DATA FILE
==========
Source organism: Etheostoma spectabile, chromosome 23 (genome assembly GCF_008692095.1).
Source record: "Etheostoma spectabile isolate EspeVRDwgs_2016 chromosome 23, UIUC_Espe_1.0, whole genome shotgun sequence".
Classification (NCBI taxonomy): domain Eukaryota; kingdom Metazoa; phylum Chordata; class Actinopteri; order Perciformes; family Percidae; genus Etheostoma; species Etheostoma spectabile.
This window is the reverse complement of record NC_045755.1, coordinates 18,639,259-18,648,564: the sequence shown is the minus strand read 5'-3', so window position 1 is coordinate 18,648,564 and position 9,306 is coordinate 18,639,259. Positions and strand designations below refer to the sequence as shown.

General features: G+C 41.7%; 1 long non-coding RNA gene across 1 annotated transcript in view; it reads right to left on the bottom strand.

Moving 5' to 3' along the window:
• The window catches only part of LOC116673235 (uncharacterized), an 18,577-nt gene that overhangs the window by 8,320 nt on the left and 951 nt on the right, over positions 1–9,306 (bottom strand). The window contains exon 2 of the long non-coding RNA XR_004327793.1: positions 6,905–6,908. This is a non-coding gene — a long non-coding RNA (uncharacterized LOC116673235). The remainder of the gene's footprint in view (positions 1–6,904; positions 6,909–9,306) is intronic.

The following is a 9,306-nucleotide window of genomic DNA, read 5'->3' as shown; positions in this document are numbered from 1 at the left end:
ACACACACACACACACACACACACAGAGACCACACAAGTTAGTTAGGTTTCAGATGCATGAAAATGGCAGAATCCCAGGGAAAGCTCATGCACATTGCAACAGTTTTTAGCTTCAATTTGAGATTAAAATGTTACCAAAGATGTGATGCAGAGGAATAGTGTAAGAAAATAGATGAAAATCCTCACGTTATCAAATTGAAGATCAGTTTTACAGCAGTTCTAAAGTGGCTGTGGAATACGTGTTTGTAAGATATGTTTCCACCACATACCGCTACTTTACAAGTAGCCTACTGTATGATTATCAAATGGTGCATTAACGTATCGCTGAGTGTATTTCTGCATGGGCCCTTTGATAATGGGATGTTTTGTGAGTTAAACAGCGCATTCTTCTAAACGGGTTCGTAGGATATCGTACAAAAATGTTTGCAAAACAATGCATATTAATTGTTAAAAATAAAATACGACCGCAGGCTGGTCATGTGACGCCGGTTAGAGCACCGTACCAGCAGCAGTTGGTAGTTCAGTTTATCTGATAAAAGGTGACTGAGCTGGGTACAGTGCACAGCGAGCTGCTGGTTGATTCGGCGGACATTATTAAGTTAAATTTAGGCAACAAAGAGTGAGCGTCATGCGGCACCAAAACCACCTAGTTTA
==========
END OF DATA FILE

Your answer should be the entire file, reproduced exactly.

Source organism: Etheostoma spectabile, chromosome 23 (genome assembly GCF_008692095.1).
Source record: "Etheostoma spectabile isolate EspeVRDwgs_2016 chromosome 23, UIUC_Espe_1.0, whole genome shotgun sequence".
Classification (NCBI taxonomy): domain Eukaryota; kingdom Metazoa; phylum Chordata; class Actinopteri; order Perciformes; family Percidae; genus Etheostoma; species Etheostoma spectabile.
This window is the reverse complement of record NC_045755.1, coordinates 18,639,259-18,648,564: the sequence shown is the minus strand read 5'-3', so window position 1 is coordinate 18,648,564 and position 9,306 is coordinate 18,639,259. Positions and strand designations below refer to the sequence as shown.

General features: G+C 41.7%; 1 long non-coding RNA gene across 1 annotated transcript in view; it reads right to left on the bottom strand.

Moving 5' to 3' along the window:
• The window catches only part of LOC116673235 (uncharacterized), an 18,577-nt gene that overhangs the window by 8,320 nt on the left and 951 nt on the right, over positions 1–9,306 (bottom strand). The window contains exon 2 of the long non-coding RNA XR_004327793.1: positions 6,905–6,908. This is a non-coding gene — a long non-coding RNA (uncharacterized LOC116673235). The remainder of the gene's footprint in view (positions 1–6,904; positions 6,909–9,306) is intronic.

The following is a 9,306-nucleotide window of genomic DNA, read 5'->3' as shown; positions in this document are numbered from 1 at the left end:
ACACACACACACACACACACACACAGAGACCACACAAGTTAGTTAGGTTTCAGATGCATGAAAATGGCAGAATCCCAGGGAAAGCTCATGCACATTGCAACAGTTTTTAGCTTCAATTTGAGATTAAAATGTTACCAAAGATGTGATGCAGAGGAATAGTGTAAGAAAATAGATGAAAATCCTCACGTTATCAAATTGAAGATCAGTTTTACAGCAGTTCTAAAGTGGCTGTGGAATACGTGTTTGTAAGATATGTTTCCACCACATACCGCTACTTTACAAGTAGCCTACTGTATGATTATCAAATGGTGCATTAACGTATCGCTGAGTGTATTTCTGCATGGGCCCTTTGATAATGGGATGTTTTGTGAGTTAAACAGCGCATTCTTCTAAACGGGTTCGTAGGATATCGTACAAAAATGTTTGCAAAACAATGCATATTAATTGTTAAAAATAAAATACGACCGCAGGCTGGTCATGTGACGCCGGTTAGAGCACCGTACCAGCAGCAGTTGGTAGTTCAGTTTATCTGATAAAAGGTGACTGAGCTGGGTACAGTGCACAGCGAGCTGCTGGTTGATTCGGCGGACATTATTAAGTTAAATTTAGGCAACAAAGAGTGAGCGTCATGCGGCACCAAAACCACCTAGTTTA